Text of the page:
This extraordinary tidal wave of goodwill continued through to the big wedding in May 2018, which by common consent was a triumph.

As I wrote myself in the Daily Mail the following day, ‘it mixed the best of traditional British pomp and majesty with large dollops of Markle Sparkle and the result was a biracial, Hollywood-fused union of very different cultures that worked magnificently well.’

True! People were thrilled. Royal fans lined the streets of Windsor that day, even if they had little hope of seeing the new Royal couple.

He is criticising the Duchess — and the Duke — for the following:

… her erratic conduct – and Harry’s – since the wedding, which has been spectacularly ill-advised;

hypocritical of Meghan to have a $500,000 celebrity-fuelled baby-shower party in New York, including a lift on George Clooney‘s jet, on the same day she and Harry tweeted a plea for people to think of the poor;

… they went to such ridiculous lengths to hide basic details of their baby Archie’s birth from the public that pays for much of their lavish lives;

… appalling when Meghan’s bodyguards stopped members of the same public taking her photo at Wimbledon;

… she refused to meet President Trump during his UK state visit, despite being the only American member of the Royal Family;

… dreadfully two-faced of her and Harry to preach about the need to watch every carbon-footprint, as they jumped on Sir Elton John’s private jet every ten minutes;

she ended a tour of poverty-strewn parts of South Africa by moaning about her own ‘struggle’;

their incessant war with the media, throwing hysterical abuse-laden warnings and lawsuits out like confetti, so pathetically thin-skinned and self-defeating given how much positive press they’ve also enjoyed;

the way they’re treated the Queen so deplorable and cruel, given her age (93), the fact her 98-year-old husband Philip has been so ill, and the recent enormous stress she has suffered over having to fire her own son Andrew over the Jeffrey Epstein scandal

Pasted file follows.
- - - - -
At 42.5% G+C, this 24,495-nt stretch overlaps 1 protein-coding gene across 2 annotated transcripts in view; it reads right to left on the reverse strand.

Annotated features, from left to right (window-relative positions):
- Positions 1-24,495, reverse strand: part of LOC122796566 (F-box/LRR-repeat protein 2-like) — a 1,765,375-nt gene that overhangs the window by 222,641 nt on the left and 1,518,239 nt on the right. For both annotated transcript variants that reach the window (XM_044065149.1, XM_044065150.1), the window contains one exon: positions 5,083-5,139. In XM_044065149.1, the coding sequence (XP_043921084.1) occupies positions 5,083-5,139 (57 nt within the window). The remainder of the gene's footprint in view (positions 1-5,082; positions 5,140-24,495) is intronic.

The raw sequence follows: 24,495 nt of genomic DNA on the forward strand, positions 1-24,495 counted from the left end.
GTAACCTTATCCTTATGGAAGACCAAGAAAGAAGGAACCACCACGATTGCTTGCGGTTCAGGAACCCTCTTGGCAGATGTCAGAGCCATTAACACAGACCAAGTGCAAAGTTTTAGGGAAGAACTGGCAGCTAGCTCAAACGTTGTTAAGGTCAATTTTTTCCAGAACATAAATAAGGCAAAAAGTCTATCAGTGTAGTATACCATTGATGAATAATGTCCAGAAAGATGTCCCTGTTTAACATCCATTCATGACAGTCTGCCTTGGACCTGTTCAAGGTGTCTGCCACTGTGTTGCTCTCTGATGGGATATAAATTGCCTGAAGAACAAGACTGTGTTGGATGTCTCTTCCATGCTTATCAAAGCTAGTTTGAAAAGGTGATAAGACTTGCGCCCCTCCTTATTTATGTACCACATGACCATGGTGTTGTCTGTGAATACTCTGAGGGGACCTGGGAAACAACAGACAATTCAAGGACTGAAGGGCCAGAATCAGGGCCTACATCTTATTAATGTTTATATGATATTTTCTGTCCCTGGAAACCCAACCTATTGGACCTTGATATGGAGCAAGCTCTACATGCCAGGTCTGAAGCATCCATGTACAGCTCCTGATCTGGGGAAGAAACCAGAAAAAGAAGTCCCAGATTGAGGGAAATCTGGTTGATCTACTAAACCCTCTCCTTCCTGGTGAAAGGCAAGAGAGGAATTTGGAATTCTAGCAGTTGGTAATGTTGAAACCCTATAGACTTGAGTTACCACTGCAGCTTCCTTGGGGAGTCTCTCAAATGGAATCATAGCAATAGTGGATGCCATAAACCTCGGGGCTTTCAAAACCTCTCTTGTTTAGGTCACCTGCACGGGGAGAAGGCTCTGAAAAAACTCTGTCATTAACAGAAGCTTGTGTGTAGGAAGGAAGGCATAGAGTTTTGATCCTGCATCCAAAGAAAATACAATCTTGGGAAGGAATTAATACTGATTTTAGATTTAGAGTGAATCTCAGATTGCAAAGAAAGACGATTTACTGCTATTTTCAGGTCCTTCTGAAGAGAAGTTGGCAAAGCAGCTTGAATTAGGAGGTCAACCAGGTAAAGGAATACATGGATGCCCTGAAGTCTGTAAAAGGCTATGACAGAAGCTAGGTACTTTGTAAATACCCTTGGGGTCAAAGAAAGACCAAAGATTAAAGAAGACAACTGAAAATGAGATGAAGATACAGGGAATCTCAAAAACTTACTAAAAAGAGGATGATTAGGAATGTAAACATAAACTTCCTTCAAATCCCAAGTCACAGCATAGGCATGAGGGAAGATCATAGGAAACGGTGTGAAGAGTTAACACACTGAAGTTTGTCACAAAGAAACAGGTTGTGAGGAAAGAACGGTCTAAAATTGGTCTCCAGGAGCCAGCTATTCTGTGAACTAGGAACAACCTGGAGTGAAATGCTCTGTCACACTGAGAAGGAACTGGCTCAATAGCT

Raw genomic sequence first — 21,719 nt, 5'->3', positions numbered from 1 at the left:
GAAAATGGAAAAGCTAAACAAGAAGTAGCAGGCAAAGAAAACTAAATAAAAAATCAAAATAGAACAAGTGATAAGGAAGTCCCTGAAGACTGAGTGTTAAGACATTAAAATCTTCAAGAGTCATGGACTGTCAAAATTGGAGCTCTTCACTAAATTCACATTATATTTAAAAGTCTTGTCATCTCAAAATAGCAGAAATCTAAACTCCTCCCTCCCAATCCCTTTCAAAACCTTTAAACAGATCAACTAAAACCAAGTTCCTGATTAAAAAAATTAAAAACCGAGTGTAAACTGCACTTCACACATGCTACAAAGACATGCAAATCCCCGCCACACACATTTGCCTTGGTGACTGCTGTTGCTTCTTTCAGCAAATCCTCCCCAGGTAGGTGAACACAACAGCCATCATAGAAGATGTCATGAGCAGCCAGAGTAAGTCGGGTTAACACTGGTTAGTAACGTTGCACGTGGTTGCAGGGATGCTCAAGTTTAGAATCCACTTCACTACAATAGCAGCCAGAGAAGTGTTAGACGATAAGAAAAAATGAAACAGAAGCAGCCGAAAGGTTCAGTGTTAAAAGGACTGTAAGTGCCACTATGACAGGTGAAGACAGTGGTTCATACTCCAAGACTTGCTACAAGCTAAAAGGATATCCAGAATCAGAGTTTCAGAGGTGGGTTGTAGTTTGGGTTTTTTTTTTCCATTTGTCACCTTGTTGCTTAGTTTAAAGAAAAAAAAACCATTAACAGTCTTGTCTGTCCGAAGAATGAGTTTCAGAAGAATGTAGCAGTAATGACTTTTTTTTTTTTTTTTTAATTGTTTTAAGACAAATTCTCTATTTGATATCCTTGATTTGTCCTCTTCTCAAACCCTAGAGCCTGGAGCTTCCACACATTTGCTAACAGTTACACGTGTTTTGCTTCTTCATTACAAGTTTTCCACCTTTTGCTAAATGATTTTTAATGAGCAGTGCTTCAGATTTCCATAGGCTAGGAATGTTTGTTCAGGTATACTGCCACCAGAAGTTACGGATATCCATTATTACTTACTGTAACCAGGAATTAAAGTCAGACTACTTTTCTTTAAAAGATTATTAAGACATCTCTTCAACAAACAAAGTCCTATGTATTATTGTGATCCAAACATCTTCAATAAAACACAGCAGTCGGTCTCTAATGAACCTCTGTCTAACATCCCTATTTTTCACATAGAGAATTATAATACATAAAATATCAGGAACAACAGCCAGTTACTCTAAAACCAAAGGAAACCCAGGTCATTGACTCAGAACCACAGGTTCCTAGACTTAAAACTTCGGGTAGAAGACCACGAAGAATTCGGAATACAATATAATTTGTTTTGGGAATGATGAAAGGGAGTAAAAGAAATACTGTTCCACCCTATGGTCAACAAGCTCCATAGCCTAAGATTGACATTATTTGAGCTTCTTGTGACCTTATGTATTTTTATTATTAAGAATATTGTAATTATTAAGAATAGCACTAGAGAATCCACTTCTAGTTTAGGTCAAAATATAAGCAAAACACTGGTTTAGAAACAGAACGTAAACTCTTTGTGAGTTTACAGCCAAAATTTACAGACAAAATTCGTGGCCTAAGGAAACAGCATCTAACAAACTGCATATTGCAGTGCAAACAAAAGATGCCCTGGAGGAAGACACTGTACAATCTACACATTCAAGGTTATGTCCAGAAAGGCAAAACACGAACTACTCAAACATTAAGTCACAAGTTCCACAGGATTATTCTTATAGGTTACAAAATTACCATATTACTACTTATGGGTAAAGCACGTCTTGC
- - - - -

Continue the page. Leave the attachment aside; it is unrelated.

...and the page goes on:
He concludes, in part:

The reality is that Meghan and Harry have brought this ugly situation entirely on themselves

Here is one more self-inflicted injury by the Sussexes:

The youngsters complaining about the media were too young to remember the press drubbing that the Duchess of Cambridge — Kate — received when she got engaged to Prince William. Her mother was also ridiculed for having been a former airline attendant. A few years ago, the Duchess and her mother were criticised for having young Prince George stay at the Middleton home now and then so that he could spend time with his maternal grandparents.

She got her media flak, but she rose above it. Now she can do no wrong:

As Morgan says:

That is definitely true.

Before then, there were Charles’s girlfriends from the early 1970s, all roundly sniped at in the press.

Princess Anne was similarly criticised during the same time period.

So did Princess Anne’s first husband. The media called him ‘Foggy’, not just once or twice but often. So often, in fact, that to this day, I do not remember his real name.

Before that, there was Princess Margaret — the Queen’s sister — who suffered a barrage of negative press during her adult life, from the 1950s to her death in 2002.

Conclusion: Meghan Markle is NOT the only Royal who has ever been criticised in the media. Others suffered far worse for no compelling reasons at all.

More tomorrow on other commentators’ reactions to the Sussexes.

In the meantime, for anyone compiling pub quiz stumpers, here’s one for you:

Q. What was Prince Harry’s last public engagement as a senior Royal?